Maim That Toon!

Titan A.E., made in Phoenix, brings new blood to movie animation

While plot is clearly secondary in a movie of this type, there are some story holes and stylistic choices that cannot be ignored. Given that the script was cooked up by the usually quick-witted Edlund (The Tick), Joss Whedon (Buffy the Vampire Slayer) and John August (Go), its flaws are especially surprising. Did the dialogue during the film's first half have to be quite so expository? Would a turtle-faced alien really use the oh-so-'90s taunt "Who's your daddy?"

Let's not even begin to count nit-picky inconsistencies, the way Internet geeks undoubtedly will, because there are plenty of obvious, major ones to consider. If the Titan can defeat the Drej, why didn't it when they first attacked? Why would characters engaged in a highly covert discussion leave the door open and yell at one another when there are clearly people around who aren't supposed to overhear?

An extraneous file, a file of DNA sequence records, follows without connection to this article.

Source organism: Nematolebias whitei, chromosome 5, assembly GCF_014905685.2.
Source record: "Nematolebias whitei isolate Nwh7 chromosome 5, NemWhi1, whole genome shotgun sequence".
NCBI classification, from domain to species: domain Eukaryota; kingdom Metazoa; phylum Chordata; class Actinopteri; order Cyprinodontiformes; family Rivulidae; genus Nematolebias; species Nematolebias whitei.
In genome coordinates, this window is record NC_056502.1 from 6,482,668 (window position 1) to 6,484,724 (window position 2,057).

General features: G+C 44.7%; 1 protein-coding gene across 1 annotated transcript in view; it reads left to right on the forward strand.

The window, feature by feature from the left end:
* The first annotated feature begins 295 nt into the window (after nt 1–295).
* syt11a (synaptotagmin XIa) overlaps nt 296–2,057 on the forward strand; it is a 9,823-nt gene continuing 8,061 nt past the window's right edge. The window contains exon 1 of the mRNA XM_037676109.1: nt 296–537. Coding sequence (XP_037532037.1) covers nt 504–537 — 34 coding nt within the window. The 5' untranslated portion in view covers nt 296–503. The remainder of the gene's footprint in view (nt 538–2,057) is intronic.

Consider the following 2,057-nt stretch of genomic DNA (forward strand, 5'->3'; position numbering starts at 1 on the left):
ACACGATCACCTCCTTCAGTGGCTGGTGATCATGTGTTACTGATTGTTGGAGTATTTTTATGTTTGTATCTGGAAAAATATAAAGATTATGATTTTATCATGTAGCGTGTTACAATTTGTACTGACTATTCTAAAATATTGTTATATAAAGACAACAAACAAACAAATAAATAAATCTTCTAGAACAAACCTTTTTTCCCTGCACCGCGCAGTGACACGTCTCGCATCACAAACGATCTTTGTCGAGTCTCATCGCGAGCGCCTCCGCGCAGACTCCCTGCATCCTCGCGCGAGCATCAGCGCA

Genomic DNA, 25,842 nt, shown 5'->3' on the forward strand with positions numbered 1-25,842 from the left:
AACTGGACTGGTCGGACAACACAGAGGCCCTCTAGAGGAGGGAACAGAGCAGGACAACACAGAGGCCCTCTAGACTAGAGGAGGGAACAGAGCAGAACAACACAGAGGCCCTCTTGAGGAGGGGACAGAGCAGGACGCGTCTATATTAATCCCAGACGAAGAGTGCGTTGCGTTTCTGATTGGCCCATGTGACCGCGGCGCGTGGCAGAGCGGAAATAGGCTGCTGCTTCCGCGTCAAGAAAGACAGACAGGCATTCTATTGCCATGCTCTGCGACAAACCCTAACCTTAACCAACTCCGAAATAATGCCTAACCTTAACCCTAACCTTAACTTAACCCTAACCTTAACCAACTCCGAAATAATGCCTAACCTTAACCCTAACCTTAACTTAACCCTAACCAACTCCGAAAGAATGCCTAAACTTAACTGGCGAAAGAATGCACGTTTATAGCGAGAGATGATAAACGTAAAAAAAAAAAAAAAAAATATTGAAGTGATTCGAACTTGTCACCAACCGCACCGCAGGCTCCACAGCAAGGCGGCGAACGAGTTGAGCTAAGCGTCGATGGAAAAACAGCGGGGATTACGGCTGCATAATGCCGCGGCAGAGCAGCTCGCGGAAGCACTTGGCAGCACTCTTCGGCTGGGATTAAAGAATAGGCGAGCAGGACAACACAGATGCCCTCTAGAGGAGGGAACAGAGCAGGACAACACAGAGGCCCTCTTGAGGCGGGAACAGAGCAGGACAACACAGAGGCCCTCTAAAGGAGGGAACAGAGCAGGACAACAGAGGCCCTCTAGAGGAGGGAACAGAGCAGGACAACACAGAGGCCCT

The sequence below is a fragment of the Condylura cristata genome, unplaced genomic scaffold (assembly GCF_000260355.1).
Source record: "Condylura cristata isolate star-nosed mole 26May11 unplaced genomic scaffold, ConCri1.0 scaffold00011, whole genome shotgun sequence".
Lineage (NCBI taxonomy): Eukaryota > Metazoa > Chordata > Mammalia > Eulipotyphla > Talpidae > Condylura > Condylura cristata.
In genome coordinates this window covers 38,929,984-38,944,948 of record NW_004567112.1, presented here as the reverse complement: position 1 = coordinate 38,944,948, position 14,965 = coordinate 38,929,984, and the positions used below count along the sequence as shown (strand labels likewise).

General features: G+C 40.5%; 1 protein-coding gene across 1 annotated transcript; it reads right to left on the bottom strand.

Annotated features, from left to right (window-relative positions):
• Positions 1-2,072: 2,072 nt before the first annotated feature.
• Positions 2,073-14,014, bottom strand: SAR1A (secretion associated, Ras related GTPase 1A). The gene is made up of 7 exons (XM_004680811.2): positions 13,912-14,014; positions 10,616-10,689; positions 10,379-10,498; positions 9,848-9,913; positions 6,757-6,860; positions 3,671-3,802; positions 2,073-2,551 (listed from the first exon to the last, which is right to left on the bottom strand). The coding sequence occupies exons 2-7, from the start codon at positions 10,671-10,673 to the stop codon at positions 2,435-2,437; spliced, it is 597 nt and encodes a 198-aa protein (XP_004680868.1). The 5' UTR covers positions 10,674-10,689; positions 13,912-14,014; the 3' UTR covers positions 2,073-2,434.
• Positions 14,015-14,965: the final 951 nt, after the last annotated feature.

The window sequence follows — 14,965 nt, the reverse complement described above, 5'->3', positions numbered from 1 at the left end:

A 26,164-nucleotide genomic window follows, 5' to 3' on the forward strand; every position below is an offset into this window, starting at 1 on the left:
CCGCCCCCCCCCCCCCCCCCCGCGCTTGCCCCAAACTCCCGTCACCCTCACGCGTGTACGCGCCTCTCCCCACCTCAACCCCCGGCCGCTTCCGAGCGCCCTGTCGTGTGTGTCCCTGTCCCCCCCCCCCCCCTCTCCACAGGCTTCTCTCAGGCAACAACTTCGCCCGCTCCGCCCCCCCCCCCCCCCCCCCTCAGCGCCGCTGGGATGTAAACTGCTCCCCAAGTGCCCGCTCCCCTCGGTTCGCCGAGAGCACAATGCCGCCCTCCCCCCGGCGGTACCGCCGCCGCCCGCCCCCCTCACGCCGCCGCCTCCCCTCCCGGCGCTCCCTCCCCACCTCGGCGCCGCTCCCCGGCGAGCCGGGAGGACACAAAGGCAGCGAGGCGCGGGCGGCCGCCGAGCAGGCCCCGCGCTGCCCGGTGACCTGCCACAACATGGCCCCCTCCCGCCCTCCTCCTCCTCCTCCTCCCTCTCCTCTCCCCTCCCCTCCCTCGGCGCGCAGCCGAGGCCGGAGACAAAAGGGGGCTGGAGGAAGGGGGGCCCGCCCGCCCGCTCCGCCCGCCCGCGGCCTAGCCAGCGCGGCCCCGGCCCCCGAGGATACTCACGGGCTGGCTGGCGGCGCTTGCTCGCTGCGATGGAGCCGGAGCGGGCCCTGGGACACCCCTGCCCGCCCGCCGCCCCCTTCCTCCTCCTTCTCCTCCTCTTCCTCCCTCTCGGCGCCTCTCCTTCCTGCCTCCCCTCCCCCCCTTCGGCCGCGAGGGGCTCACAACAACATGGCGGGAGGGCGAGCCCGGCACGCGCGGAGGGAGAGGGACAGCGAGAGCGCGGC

A rebellious teenager named Cale embarks on an adventure through space in Titan A.E., which awkwardly blends animation styles but impresses with its battle scenes.
A rebellious teenager named Cale embarks on an adventure through space in Titan A.E., which awkwardly blends animation styles but impresses with its battle scenes.

Details

Rated PG

None of this ultimately matters, really. Folks will go to Titan A.E. looking for summer escapism, and most of them will be pleased. Is it worth the goofy characters and weak story for the effects and action sequences? Absolutely. Go, have fun. Just don't expect the American equivalent of Ghost in the Shell or Princess Mononoke. Titan A.E. is merely a baby step toward revolutionizing animation, but, hey, as the Chinese say, that's how the journey of a thousand miles begins.

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